We shall be based at HF Holidays House at Alltshellach, between Glencoe and Fort William on the West Coast of Scotland. This Victorian style stone building stands on the shores of Loch Linnhe, metres from the sea. Spectacular views are afforded out towards the Ballachulish Horseshoe, and along the Glencoe valley. We are ideally placed to access the major peaks in the Western Highlands including Ben Nevis, The Mamores, Creagh Meaghaidh, and the summits of Glencoe.



The Accommodation

We have sole use of the house, which is warm, friendly and comfortable, with its own bar, small shop, drying room, and roaring fires. Accommodation is in shared rooms with single beds and soft duvets, some en-suite. Dinner and breakfast are served in the spacious dining room. Meals and packed lunches are wholesome and suited to long, tiring days out on the hill. Vegetarian and other diets are catered for, if you let us know in advance. Alltshellach also has a pool and spa bath - so don't forget your swimming kit!


For Arrival and Departure Information Click Here

Useful Books

  • Hillwalking by Steve Long (MLTUK official pub.)
  • Mountain Navigation by Peter Cliff
  • Rock Climbing by Libby Peter (MLTUK official pub.)


Also recommended reading 
  • Mountain Weather by Pedgley
  • Chance in a million by Barton & Wright
  • Snow Sense By Fredson and Fesler
  • Weather for Hillwalkers & Climbers by M Thomas
  • www.mltuk.org Website of the MLTUK




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What's Included In The Price?

The high mountains of Scotland offer a unique challenge to mountaineers that comes with unrivalled rewards. The Scottish mountains have a world-wide reputation as the perfect training ground for mountaineering in the Alps or higher ranges. For our Scottish winter courses we are based in Glencoe, with much of the best climbing in Scotland right outside the front door. Our comfortable hotel-base 'Alltshellach' is situated at the head of Loch Leven amongst the most stunning scenery in Scotland. This is the ideal location for reliable winter mountaineering conditions, within a short drive of many iconic winter venues including Glen Coe, Ben Nevis, Aonach Mor and the Mamores. We recognise that to learn effectively and a gain the most from every day, it is important to have a comfortable, relaxing base for your adventures. That's why we return to Alltshellach each year.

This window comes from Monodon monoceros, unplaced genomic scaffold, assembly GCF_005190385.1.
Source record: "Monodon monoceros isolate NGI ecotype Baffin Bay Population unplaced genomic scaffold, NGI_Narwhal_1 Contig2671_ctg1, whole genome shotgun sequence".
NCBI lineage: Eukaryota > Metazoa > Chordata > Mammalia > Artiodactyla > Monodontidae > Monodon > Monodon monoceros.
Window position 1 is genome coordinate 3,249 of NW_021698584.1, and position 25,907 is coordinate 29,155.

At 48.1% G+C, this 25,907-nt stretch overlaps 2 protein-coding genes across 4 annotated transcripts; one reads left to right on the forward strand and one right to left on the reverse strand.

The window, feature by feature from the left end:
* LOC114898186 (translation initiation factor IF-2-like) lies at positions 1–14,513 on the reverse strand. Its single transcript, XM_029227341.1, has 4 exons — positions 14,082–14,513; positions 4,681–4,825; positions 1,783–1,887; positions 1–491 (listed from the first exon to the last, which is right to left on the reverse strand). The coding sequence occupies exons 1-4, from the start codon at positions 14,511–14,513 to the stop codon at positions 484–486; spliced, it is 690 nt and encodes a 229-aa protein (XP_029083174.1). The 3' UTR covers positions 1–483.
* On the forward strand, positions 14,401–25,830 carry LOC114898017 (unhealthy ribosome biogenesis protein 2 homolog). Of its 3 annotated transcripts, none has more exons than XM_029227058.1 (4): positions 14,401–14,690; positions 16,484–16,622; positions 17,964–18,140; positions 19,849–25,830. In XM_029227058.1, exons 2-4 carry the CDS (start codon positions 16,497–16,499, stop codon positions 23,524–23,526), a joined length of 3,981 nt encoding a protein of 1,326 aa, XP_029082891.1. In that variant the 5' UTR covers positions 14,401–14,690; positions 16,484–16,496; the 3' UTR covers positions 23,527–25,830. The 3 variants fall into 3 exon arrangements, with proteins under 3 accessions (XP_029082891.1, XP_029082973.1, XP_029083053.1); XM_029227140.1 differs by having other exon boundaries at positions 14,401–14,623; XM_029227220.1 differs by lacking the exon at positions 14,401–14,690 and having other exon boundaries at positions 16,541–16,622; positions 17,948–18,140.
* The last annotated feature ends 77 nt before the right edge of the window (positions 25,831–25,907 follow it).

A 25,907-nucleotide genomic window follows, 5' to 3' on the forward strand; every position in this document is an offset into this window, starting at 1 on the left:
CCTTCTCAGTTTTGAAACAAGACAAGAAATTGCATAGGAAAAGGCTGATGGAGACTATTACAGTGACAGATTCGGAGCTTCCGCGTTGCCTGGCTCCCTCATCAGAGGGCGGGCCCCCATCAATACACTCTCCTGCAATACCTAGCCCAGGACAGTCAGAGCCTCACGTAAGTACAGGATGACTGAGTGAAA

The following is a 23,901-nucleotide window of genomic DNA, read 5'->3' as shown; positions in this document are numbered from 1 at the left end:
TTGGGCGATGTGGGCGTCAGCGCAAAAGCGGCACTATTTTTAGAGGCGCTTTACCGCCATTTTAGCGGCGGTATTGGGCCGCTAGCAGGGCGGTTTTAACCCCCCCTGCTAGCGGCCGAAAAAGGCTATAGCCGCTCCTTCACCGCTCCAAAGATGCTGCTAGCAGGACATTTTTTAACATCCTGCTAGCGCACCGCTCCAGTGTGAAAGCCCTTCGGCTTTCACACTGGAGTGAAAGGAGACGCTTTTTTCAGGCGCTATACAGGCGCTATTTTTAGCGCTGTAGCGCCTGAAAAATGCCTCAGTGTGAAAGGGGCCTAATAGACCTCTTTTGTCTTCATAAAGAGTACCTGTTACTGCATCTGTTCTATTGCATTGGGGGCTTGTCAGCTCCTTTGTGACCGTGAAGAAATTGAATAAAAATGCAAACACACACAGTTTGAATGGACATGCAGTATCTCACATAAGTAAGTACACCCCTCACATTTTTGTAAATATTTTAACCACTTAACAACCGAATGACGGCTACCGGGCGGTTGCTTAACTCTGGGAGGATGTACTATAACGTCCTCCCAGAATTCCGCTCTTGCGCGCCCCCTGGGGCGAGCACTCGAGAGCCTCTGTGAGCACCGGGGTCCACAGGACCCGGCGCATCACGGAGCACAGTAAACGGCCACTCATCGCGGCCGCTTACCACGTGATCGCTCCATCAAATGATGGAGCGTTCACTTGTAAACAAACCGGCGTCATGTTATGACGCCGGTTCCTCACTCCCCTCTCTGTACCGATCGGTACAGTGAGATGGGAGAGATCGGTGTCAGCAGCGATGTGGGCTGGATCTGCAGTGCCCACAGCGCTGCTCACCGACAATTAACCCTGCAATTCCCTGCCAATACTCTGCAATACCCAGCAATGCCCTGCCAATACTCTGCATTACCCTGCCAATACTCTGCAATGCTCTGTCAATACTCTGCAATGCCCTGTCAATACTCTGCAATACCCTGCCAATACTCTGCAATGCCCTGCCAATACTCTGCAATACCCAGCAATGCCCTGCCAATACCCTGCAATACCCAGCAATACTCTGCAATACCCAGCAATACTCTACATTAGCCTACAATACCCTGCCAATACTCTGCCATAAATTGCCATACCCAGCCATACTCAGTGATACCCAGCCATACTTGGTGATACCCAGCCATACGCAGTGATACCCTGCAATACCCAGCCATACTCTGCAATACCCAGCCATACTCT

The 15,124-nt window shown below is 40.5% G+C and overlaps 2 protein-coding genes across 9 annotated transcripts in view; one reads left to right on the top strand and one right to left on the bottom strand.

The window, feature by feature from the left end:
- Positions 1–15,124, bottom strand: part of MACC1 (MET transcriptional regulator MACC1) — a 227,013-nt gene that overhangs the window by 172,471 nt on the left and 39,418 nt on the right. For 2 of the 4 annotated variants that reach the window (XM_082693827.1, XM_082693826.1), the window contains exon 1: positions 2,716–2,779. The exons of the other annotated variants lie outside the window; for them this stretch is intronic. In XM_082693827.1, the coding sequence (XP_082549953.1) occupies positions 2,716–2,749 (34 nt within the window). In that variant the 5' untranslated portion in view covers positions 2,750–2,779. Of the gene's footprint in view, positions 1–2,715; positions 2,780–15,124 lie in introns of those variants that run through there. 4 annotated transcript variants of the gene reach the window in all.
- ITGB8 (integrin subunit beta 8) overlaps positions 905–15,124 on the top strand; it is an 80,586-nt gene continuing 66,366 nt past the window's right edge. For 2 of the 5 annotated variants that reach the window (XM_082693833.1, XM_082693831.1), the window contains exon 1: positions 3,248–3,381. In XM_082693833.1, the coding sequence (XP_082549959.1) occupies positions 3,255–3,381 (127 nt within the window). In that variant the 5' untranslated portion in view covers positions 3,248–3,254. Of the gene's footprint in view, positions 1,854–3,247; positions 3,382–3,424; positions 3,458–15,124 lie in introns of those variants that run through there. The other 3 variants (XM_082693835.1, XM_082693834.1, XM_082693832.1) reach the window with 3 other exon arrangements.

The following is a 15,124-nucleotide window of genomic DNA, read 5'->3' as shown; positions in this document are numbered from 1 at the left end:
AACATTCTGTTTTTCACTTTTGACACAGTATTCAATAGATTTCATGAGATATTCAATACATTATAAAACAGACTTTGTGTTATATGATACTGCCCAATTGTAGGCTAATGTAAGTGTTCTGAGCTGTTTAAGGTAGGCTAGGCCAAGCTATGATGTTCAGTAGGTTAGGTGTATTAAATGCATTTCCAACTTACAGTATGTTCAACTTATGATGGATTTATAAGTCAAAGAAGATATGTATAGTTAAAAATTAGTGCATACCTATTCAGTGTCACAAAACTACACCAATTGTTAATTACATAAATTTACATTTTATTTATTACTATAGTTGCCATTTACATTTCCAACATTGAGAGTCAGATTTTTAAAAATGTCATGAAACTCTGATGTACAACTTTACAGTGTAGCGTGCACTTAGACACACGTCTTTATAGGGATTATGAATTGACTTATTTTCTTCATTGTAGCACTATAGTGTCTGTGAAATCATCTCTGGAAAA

It has everything to help make your course an enjoyable and rewarding one. Comfortable rooms, a relaxing bar, great food designed to fuel you up before and after a big day and even a swimming pool to sooth those aching muscles. This year, we've included a night's bed and breakfast at the end of your course too, so you can leave in the morning relaxed and recharged before your journey home.

Whilst you are with us in Scotland you'll be able to take full advantage of our equipment stores too. Our stores are packed with the latest high-quality equipment and our staff will help you select the most suitable gear for you and the winter environment. Of course, all technical gear hire is included in your course fee so, as always at Plas y Brenin, there are no hidden costs.

Combined, our high-standards of instruction, accommodation, food and equipment represent an unrivalled experience and excellent value for money. Take a look at the list of what is included in the price below.


    Afternoon tea & homemade cakes
    Instruction/coaching
    Equipment hire
    Snow safety equipment hire
    Free (low-speed) wifi access in the bar & dining room
    In course transport
    Parking with CCTV surveillance
    Free use of swimming pool


    Accommodation the night before your course
    Accommodation during your course